I wanted to tell him I would always protect him. That I would never let anything bad happen to him or his sister. But I try to tell the truth to my kids as much as possible, and so I let the words stay in my head, a wish.
“What does ‘careless’ mean?” He asked. I answered him, and then he went on to ask me to tell him embarrassing stories.
The car incident had fallen to the back burner of my mind the rest of the day, (right next to eighty-five organizational projects, a plan to purge my old journals, and learning to cook) but like Max, my intense thoughts often surface at night, when my body is finally still. Alternate endings to our close call blazed through my mind. I chastised myself that I wasn’t holding my young daughter—it was too easy to think that she could’ve kept walking as the car sped towards us. Terrible bloody scenes flashed in my head. Bruised still bodies. Silent screams.
My life has been free of tragedies for the last several years. But the time between mid-twenties and my early thirties did a number on me. My brother died, then two dear friends, my godmother, two grandparents and my first love. I started to feel like I was cursed, and everyone I loved would be taken from me, and sooner rather than later. I stopped trusting life. I thought of all the body parts that can go wrong, of ticking tumors and busted bodies.
Becoming a parent softens and opens everything. It unhinges more love and fear than I could’ve ever imagined. I’ve discovered, through talking with other parents, that I’m not alone in the dark imaginings of terrible things happening to my babies. The more swollen the love we have for someone, the more bulbous and ripe the fear of losing them becomes. And being a parent already prone to anxiety, and being a parent who knows firsthand that the worst can happen, means too many moments of metallic fear and worry.
Finally that night, I told myself everyone is okay. I let my shoulders down. I whispered a quick prayer, asking for my kids to stay okay.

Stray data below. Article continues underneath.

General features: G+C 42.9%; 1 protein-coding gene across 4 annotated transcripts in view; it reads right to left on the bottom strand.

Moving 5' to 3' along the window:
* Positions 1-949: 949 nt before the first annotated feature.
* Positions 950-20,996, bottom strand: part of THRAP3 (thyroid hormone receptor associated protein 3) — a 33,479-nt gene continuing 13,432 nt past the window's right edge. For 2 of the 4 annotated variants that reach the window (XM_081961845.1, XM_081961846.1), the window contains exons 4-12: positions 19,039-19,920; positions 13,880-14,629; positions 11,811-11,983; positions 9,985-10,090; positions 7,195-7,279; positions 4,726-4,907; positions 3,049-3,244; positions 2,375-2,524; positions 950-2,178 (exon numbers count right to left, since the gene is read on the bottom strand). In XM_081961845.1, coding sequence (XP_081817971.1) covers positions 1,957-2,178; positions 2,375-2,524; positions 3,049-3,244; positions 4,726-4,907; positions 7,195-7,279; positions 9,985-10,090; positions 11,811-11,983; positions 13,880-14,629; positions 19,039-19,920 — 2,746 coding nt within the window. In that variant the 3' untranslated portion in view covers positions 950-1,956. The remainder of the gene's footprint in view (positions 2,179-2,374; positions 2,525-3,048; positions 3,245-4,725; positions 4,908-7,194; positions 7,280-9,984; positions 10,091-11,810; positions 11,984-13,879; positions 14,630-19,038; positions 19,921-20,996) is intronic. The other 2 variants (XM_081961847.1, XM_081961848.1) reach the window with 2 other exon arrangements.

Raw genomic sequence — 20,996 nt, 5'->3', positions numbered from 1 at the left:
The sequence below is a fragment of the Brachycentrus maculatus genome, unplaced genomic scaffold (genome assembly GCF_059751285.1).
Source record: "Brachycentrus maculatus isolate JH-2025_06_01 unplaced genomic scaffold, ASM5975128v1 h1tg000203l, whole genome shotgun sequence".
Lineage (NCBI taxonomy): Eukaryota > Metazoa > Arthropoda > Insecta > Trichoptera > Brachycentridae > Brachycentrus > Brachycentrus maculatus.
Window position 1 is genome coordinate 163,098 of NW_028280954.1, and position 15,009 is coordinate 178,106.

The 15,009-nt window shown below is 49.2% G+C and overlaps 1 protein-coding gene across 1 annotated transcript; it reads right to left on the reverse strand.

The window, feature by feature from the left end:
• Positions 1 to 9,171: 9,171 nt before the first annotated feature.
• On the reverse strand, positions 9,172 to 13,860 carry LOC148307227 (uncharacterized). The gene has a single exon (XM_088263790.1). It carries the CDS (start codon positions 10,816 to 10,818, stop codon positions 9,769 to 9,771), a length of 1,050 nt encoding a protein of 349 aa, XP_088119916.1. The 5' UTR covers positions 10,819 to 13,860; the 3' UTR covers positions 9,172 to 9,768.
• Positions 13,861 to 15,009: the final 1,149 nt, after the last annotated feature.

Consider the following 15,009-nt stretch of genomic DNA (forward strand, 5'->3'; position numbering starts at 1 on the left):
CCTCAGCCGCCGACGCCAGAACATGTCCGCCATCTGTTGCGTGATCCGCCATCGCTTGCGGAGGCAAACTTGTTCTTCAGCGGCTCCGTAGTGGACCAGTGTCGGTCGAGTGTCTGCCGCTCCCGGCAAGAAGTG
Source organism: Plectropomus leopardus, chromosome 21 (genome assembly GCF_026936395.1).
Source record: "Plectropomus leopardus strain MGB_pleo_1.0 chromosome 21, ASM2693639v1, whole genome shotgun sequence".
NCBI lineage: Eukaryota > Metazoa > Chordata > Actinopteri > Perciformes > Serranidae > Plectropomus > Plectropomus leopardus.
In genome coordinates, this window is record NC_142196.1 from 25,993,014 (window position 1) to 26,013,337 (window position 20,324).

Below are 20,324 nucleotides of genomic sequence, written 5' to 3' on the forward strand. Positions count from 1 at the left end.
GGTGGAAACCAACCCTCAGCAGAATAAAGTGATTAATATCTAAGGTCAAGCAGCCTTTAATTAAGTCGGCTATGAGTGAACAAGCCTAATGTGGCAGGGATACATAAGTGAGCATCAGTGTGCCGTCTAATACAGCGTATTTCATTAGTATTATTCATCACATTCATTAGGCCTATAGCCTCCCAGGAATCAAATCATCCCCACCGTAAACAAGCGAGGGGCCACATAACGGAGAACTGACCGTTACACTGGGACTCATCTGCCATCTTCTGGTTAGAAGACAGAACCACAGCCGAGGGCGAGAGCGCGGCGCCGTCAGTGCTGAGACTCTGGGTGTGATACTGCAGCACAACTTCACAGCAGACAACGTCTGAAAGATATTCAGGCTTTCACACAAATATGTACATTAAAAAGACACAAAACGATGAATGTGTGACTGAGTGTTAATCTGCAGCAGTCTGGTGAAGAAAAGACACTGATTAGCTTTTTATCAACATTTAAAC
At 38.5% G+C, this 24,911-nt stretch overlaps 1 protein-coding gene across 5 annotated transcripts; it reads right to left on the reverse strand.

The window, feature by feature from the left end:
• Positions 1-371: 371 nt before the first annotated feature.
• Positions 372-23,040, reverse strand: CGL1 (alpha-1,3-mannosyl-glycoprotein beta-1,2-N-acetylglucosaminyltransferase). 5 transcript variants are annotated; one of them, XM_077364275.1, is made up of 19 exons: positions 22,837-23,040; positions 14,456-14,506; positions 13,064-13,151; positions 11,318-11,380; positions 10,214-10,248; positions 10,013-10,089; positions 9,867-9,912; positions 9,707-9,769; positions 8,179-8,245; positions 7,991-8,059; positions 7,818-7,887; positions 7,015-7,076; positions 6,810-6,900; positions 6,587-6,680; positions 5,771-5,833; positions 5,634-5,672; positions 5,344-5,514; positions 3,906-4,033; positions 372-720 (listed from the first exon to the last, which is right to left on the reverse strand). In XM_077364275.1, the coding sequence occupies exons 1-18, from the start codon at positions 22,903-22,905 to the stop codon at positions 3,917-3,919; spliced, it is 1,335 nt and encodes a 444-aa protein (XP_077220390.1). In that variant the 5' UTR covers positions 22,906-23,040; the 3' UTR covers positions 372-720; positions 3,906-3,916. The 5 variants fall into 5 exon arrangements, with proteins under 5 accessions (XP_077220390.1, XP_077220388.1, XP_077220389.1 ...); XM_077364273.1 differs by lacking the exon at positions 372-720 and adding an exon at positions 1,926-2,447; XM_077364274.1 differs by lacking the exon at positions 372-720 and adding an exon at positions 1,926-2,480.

And I’ve been trying to breathe in more of the moments.
Last night I watched my son in his first performance at his preschool. He strutted up to the stage, beaming and waving, a natural performer. I watched my husband carefully weave our daughter’s hair into a series of connected ponytails.
I played the kids’ favorite game for hours yesterday, the one where I’m a baby and they’re my parents. “Pretend you were just born,” Max said. I laid down on the floor on my back (Pro-tip: this is a great game for tired parents!) and said, “Ga!” about a hundred and fifty times while they pressed their faces to mine, the landscapes of their faces blurred and new and breathtaking.
Tomorrow might be a frustrating day, with the kids’ school closed and less time that I can write and be still and alone. I might forget these close calls. I might not be able to summon the feeling of bright green luck rustling around my edges. The ridiculous fortune of this moment, with most of the people I love healthy and safe.
But today I remember.
Most days aren’t hospital days. Most days there are no phone calls changing everything, no police officers at the door. Most of our days go largely right, the same way that most of our body parts hum along, quiet and crucial: Sleek ivory bones, breath sweeping in and out, in and out, often without a second thought. Rivers of blood flowing out from our hearts to each nook of our bodies. So intricate, so unseen.
Healthy kids. More love than I can measure.
I complain and forget, all the time. I’m learning to bring myself back, over and over again.
Today, I say thank you.
Love elephant and want to go steady?
Editor: Catherine Monkman
Photo: Sharon Mollerus/Flickr